Animal science professor Mark Cook dies at age 61
Was well known in poultry industry for nutrition and immunology expertise
Mark Cook, 61, a professor of animal science at the University of Wisconsin-Madison whose research yielded advances in human health and food production, died from complications of cancer on September 9, 2017.
An avowed “chickenologist,” Cook was well known in the poultry industry, said Daniel Schaefer, chair of Cook’s department and his friend for 17 years. “His discoveries and opinions were respected internationally. Even though he had no formal extension appointment, he was frequently called by poultry companies on nutrition or immunology questions.”
Cook earned a Ph.D. at Louisiana State University in 1982 while studying the relationship between pathogens, nutrition and the poultry immune system. At the UW, his wide-ranging interests and unstoppable curiosity found full expression in the entrepreneurial activity he pursued with a passion to make a difference in the world.
His discoveries were surprising and displayed immense intellectual clarity, but he realized that they could only reach their full benefit by being commercialized. He had more than 20 patents and three startup companies.
In 2005, Cook and colleagues created the spinoff company Isomark to advance a technology that promises a much earlier, hands-off detection of infection, based solely on measuring isotopes in the breath.
In 2015, Cook helped form Ab E Discovery to advance the finding that chickens can produce a protein that blocks a signal used by bacteria to shut down the host immune system. The protein is grown in eggs and sprayed on animal feed to replace antibiotics. Given the drive to replace those ubiquitous drugs in the meat industry, Ab E could be poised for rapid growth.
More recently, Cook’s interest in novel animal byproducts spawned an effort to develop an oil used by birds to preen their feathers as a fish food additive. The oil, called cosajaba by Cook and his collaborators, seems to dampen the stress response in fish — a potential solution to a common problem in aquaculture.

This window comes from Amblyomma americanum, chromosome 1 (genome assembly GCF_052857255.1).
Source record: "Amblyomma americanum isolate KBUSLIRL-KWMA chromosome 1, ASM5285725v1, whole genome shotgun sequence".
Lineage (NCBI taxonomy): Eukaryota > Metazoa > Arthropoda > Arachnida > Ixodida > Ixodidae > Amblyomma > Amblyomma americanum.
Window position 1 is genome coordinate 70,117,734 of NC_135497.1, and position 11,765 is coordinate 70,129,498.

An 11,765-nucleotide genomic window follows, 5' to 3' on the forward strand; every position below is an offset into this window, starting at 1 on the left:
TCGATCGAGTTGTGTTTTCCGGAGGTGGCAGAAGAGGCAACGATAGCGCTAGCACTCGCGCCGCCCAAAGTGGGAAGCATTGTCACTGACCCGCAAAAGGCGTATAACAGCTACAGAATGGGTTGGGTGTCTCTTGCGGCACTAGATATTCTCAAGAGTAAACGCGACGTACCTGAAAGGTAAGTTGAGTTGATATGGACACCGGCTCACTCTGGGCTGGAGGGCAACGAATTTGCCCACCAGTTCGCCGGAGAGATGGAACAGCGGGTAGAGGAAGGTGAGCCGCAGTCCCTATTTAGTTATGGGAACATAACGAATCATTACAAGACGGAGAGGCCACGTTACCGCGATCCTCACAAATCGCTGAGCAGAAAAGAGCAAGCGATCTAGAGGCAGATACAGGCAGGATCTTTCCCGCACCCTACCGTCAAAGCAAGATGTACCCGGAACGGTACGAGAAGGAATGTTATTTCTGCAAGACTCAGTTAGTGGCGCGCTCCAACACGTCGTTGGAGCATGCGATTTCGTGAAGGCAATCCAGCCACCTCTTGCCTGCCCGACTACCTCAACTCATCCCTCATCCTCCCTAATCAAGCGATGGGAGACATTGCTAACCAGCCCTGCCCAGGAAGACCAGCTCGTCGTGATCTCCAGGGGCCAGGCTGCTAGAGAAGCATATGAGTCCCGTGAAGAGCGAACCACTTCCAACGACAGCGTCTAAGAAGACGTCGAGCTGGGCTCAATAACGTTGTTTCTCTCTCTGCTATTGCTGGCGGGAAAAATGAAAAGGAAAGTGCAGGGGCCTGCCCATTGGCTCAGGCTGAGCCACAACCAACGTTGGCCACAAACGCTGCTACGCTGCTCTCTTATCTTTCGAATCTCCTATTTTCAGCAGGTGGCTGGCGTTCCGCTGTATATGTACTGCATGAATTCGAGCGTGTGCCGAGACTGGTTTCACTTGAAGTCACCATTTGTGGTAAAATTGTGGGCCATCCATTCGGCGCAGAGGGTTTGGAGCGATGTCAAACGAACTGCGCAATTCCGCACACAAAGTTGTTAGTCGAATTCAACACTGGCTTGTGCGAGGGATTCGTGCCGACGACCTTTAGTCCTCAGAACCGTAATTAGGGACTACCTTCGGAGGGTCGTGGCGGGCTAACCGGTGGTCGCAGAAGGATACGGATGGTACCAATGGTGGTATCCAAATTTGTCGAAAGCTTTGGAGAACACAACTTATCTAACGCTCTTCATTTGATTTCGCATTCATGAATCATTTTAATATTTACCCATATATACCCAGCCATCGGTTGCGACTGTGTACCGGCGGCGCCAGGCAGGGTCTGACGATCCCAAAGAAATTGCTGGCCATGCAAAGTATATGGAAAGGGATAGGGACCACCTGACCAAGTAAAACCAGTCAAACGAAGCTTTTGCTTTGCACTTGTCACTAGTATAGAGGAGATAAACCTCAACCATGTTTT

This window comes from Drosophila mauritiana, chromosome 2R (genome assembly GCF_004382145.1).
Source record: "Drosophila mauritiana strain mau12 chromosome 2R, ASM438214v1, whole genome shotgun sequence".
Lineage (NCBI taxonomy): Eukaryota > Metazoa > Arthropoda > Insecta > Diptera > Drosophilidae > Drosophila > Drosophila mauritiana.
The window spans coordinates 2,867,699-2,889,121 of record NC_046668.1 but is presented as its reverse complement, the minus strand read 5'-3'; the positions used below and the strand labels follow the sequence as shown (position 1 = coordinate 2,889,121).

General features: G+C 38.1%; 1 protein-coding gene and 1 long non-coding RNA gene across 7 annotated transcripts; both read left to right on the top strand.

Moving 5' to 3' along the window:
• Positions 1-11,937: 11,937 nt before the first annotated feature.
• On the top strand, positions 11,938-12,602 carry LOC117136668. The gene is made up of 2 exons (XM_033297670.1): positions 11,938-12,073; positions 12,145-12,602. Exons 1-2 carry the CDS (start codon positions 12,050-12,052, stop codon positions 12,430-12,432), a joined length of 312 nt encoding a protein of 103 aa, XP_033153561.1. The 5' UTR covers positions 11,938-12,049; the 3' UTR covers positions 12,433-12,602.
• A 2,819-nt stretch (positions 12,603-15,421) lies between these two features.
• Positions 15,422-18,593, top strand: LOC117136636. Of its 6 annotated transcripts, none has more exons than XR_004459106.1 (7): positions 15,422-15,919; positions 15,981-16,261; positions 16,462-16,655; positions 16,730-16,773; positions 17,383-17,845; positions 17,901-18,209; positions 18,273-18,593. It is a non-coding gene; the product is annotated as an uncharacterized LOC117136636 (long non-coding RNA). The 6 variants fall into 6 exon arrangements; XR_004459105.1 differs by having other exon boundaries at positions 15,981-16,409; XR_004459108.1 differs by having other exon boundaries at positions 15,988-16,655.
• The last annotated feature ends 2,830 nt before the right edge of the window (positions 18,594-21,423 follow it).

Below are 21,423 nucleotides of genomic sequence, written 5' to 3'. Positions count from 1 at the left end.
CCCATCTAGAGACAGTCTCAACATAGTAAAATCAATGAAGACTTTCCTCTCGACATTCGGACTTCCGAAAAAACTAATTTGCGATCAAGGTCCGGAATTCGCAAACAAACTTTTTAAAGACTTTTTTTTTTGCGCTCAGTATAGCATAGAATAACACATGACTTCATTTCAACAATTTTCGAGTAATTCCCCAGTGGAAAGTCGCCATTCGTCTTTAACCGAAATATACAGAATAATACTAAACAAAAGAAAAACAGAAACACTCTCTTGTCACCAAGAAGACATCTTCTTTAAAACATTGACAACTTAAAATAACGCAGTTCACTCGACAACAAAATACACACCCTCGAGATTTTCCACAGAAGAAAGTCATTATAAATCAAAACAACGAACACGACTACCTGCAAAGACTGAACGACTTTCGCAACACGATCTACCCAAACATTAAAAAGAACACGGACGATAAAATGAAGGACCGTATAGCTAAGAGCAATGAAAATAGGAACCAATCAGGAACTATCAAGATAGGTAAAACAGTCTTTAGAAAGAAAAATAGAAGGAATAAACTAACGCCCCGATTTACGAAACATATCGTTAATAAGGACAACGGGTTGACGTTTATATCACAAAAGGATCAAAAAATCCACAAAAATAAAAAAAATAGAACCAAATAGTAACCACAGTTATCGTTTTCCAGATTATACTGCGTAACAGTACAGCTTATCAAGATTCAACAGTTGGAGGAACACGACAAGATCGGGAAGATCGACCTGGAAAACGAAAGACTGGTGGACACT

Cook’s biggest commercial success to date was work on conjugated linoleic acid, a fatty acid that became a dietary supplement marketed for reducing body fat while maintaining lean muscle mass. Cook developed CLA in the 1990s in conjunction with Michael Pariza, then a professor of food microbiology and toxicology. The alliance grew quickly, based on the accessibility that seemed a Cook hallmark.
Emphasis on patents, royalties
A second pillar of Cook’s productivity was a new model of research funding, says Schaefer. “Instead of having the program depend on federal grants, he emphasized patenting and royalties. Mark became dissatisfied with the fact that once he published a discovery, it became public knowledge, and therefore was no longer useful to an entrepreneur or business” because it could not be protected by patent. “He determined to transfer his intellectual property to WARF (Wisconsin Alumni Research Foundation), and thereby protect the usefulness of the information for licensees, who could put the discovery into commercial practice.”
Those interests were the logical groundwork for the 2014 Discovery to Product initiative, in whose formation Cook was instrumental. D2P is a collaboration between UW–Madison and WARF that advises and supports business ideas from faculty, staff and students. Fifteen businesses have been created from the 24 projects funded by D2P; other projects are in the pipeline.
In later years, Cook devoted some of his boundless energy to academic affairs, culminating in leadership of the University Committee, a key element of campus faculty governance.
Cook is survived by his wife, Ellen, described as “the love of my life” in a parting letter to friends and colleagues, and by three children, Lynn, LeighAnn and Crague, and their families.